84. There are common Dharma stipulations for all castes in our religion. But there has to be some special proviso for certain duties. That is not partiality. Actually those conveniences and liberties are meant to be misused. Those provisos are meant for everybody’s benefit only. To give the Brahmin working space to move around, without being smothered in a crowded environment, is not too much to ask for. Since after all their actions are not for their own sake but on behalf of everybody!
85. There should be love and unity in our hearts. It is not enough to physically intermingle as one Jaati. You take all those societies for comparison, where there is no caste or Jaati. Even if you take the socialistic pattern of society, supposed to be obtaining in the Communistic countries, are there no gradations in them? Take the western countries, where anyone marries anybody. Look at the mutual hatred, competitiveness and intolerance prevailing in those societies! Comparatively, in our set up, people had different areas of responsibility as far as the work load was concerned. But they were all mutually complimenting each others job. There was mutual respect for each others work. Whether it was construction of a Temple or digging of a pond or conduct of a festival; there was co-operation and synergy.
86. If the daughter-in-law of the family does not speak directly to the father-in-law, it is due to inherent respect and not due to hate. When there is an occurrence of death or child birth, with in the family there is supposed to be varying periods of ‘Asoucham / Theettu’. Then even close relatives are not supposed to touch, that is, avoid physical contact. That does not mean ‘untouchability’ as a social evil, as it is made out to be. The defect is in the perception and not in the tradition itself!
All for Everybody’s Benefit Only
87. In the Brhma Yagnam, the Brahmin is required to share his food with, the Gods, Rishi-s, Pithru-s, Athiti-s, animals, birds and insects, everyday. In Vaisvadevam, he is required to specially cater for the visitor from the fourth caste if any. All that is said in the Veda-s are for universal benefit. “Lokaah samasthaah sukhino bhavantu!”, is a prayer literally wishing for everybody’s happiness. There is not a single sentence in the Vedas of narrow minded parochialism!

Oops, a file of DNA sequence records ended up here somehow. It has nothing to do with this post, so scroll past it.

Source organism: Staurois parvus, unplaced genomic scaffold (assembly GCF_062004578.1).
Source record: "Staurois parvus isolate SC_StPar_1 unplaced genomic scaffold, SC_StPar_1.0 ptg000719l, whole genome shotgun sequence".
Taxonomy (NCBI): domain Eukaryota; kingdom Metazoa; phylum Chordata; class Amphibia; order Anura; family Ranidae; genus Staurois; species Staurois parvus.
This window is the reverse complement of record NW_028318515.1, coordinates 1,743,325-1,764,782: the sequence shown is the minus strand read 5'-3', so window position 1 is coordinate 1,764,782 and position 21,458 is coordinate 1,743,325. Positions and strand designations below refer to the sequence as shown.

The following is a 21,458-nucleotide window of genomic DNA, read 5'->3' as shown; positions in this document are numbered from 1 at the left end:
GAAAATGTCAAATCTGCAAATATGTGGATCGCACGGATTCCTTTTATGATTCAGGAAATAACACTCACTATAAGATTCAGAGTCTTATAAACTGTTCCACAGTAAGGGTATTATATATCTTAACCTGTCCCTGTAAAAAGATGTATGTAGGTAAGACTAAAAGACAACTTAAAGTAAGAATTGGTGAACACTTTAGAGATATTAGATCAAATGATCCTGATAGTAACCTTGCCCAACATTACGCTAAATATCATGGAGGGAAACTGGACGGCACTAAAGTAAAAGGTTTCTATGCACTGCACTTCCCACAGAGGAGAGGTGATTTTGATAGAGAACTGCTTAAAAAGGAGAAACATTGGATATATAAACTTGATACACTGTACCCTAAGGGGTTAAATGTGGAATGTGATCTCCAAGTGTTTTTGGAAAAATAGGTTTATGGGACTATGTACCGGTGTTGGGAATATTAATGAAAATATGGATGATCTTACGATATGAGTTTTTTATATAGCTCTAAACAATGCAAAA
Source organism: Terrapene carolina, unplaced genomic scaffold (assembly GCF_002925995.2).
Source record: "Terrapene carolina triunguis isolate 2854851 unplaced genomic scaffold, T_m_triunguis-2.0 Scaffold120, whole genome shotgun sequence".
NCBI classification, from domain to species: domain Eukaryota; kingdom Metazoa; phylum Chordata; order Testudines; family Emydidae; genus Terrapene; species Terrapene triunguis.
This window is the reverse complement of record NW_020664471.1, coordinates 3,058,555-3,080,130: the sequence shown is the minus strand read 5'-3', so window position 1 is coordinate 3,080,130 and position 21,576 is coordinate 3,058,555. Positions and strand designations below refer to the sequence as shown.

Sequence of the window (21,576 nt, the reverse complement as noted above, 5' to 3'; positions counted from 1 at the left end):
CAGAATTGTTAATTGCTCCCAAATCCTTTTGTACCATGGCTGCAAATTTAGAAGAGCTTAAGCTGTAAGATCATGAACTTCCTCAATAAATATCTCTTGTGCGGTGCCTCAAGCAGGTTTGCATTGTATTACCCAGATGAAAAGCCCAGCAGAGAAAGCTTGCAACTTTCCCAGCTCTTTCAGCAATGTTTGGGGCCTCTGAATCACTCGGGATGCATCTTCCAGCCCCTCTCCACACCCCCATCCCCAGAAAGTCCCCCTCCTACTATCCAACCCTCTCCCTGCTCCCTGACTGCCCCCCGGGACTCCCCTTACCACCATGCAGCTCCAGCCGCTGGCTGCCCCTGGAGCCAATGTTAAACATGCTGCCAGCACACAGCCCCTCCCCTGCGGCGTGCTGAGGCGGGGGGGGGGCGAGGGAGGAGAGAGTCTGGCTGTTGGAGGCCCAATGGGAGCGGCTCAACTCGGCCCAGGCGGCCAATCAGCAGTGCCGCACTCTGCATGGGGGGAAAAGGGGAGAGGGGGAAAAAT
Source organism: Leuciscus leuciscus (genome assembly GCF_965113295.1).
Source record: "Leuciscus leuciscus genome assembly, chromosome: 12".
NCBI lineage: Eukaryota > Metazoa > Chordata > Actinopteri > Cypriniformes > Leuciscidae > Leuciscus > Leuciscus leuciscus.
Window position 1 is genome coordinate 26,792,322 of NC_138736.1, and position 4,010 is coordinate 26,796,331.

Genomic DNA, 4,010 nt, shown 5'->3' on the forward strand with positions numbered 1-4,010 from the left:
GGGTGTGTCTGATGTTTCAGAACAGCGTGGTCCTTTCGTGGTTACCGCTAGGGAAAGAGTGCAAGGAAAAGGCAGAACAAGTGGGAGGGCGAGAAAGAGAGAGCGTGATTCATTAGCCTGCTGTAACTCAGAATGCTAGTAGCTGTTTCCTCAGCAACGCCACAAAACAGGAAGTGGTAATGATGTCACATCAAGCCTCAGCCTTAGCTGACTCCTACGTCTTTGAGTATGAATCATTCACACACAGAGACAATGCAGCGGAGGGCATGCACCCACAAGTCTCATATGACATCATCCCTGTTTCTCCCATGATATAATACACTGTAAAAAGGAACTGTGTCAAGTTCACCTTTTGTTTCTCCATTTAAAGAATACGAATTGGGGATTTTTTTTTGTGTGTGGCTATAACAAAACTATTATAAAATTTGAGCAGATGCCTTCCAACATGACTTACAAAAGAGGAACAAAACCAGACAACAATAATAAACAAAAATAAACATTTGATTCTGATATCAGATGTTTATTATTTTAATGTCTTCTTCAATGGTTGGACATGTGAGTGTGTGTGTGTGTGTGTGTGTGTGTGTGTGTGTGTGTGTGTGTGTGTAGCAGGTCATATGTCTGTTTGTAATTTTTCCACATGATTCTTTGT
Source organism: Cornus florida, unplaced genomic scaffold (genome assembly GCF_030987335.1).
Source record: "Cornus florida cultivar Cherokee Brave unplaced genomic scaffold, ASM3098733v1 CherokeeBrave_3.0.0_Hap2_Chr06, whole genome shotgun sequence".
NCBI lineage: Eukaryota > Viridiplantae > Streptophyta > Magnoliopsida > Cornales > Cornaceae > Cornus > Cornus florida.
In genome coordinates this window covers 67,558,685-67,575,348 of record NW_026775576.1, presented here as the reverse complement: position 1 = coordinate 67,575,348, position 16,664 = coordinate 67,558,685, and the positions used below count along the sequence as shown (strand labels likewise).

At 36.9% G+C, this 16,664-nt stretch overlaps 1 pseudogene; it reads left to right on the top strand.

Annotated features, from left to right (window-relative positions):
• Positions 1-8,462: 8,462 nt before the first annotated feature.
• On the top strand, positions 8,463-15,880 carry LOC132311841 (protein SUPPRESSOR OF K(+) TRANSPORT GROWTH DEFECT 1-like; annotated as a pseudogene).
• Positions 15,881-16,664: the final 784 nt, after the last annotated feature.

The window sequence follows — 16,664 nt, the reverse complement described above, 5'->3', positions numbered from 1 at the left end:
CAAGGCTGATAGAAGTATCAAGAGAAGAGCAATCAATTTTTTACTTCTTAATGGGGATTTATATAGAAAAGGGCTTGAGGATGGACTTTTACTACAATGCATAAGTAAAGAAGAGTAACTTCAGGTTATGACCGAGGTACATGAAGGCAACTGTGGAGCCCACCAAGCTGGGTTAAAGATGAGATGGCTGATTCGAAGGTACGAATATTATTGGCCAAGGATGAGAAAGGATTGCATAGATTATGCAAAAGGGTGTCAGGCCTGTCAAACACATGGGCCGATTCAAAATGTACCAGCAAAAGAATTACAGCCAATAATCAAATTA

88. A Kshatriya’s activities of protecting the borders, internal government, administration, policing and so on; are all meant for everybody’s welfare. A Vaisya’s activities of trade and commerce are all meant for the society’s welfare only. Their Dharma is mentioned in Bhgawat Gita as, “krishi, gow raksha, vaanijyam vaisyam karma swabhaavajam”. Here three main duties of the Vysya caste are said to be, agriculture(food production and food processing), taking care of cattle, dairying and related activities, (especially taking care of the milk producing cows) and conduct of trade and commerce(Gita XVIII.44). Through these activities, they provide the services to the whole nation. To work for the welfare of the nation by producing more and more to meet the requirements of the population is a Vaisya Dharma. To increase productivity and help others in establishing industries is part of that Dharma. To procure things from different parts of the globe and fetch it to places where it is not available, is part of the same Dharma. It is a great service to the society.
89. At the same time not to do business, for a Vaisya is a sin! Similarly, for a Brahmin it is a sin not to be doing his Karma Anushtana and do some other’s job of trading or soldiering or providing service. We must refrain from thinking that they are all pulling in different directions. They are all doing their allotted role for everybody’s benefit, while benefiting their own selves. That is but natural! The idea should be to help each other while taking the rightful share. Personal advantage should not be at the undue cost of others.
(To be continued.)